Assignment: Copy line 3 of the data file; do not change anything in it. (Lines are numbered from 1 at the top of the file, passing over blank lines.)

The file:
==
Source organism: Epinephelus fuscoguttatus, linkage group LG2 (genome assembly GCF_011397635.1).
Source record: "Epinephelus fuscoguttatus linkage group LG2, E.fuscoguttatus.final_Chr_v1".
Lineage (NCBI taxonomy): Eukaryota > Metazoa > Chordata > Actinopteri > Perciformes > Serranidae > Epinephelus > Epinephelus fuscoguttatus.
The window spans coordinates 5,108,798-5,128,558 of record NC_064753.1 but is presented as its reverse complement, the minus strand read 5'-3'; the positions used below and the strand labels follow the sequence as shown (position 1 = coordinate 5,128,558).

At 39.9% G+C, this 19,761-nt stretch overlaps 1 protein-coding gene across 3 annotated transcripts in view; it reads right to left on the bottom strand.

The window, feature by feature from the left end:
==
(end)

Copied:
Lineage (NCBI taxonomy): Eukaryota > Metazoa > Chordata > Actinopteri > Perciformes > Serranidae > Epinephelus > Epinephelus fuscoguttatus.